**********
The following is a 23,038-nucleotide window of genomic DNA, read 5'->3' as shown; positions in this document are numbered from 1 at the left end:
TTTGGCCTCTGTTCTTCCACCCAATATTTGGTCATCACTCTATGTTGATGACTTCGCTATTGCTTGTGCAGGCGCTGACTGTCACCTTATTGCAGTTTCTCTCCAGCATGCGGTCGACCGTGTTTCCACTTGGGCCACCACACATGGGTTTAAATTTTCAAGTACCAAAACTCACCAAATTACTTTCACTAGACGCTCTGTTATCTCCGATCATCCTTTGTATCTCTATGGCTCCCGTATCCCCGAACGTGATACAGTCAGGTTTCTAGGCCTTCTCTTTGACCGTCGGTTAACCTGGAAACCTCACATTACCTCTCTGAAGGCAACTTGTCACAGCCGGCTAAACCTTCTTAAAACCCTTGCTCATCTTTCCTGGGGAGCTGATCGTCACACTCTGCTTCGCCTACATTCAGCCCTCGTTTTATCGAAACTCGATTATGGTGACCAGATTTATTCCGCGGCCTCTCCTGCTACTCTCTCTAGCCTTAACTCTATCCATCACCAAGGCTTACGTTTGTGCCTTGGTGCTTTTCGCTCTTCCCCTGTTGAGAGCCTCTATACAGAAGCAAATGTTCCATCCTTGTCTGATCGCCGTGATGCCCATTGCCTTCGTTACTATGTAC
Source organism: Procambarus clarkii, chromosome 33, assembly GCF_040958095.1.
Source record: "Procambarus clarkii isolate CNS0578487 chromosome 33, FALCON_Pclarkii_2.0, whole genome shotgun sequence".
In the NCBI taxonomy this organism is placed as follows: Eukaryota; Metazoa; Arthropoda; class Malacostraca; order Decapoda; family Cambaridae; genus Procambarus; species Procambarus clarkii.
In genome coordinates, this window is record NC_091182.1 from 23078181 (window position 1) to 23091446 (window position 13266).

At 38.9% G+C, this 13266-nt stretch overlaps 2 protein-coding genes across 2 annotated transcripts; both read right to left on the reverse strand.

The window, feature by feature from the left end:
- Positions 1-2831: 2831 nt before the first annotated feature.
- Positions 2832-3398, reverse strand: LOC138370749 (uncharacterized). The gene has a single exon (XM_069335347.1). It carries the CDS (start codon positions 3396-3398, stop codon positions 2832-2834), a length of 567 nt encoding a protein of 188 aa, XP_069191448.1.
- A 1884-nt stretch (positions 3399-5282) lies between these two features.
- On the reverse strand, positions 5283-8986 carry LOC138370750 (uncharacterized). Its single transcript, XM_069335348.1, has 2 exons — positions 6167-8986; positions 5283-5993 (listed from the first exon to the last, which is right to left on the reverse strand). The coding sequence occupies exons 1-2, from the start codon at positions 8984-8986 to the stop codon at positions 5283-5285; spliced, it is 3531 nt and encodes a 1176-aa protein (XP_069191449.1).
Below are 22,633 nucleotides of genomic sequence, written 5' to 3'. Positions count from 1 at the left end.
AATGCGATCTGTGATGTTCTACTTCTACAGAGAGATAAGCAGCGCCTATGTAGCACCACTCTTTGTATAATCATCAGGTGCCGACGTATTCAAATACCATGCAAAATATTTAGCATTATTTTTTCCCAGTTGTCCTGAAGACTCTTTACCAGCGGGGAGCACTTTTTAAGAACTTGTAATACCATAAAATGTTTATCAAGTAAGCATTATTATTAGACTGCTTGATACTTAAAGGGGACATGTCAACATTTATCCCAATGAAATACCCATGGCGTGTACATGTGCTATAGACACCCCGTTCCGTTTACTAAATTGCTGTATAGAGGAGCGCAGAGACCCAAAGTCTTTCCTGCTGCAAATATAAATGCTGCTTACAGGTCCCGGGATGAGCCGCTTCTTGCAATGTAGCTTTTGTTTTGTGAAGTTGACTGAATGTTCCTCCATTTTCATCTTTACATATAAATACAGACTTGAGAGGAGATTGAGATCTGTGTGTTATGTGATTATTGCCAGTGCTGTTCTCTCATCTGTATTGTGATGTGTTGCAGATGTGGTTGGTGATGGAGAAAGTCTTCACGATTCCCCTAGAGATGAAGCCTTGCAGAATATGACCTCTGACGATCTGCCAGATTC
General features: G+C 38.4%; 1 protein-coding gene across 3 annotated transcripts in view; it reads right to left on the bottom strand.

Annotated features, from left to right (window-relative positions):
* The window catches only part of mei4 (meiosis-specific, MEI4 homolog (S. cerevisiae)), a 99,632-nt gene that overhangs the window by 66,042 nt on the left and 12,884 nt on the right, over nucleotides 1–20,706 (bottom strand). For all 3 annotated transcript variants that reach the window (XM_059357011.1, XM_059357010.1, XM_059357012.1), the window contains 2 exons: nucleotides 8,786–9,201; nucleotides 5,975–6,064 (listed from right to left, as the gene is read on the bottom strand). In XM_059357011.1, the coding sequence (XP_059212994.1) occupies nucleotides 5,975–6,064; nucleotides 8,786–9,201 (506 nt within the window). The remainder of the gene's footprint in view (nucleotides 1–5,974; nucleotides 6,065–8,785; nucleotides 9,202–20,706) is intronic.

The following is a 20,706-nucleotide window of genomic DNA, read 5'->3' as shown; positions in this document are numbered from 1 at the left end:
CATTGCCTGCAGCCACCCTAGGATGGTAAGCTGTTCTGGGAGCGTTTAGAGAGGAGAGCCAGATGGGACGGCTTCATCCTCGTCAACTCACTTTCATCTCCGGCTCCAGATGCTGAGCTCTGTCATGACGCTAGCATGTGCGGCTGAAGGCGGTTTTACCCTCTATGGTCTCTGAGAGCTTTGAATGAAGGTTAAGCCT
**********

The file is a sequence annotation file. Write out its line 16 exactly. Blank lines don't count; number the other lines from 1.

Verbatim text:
Annotated features, from left to right (window-relative positions):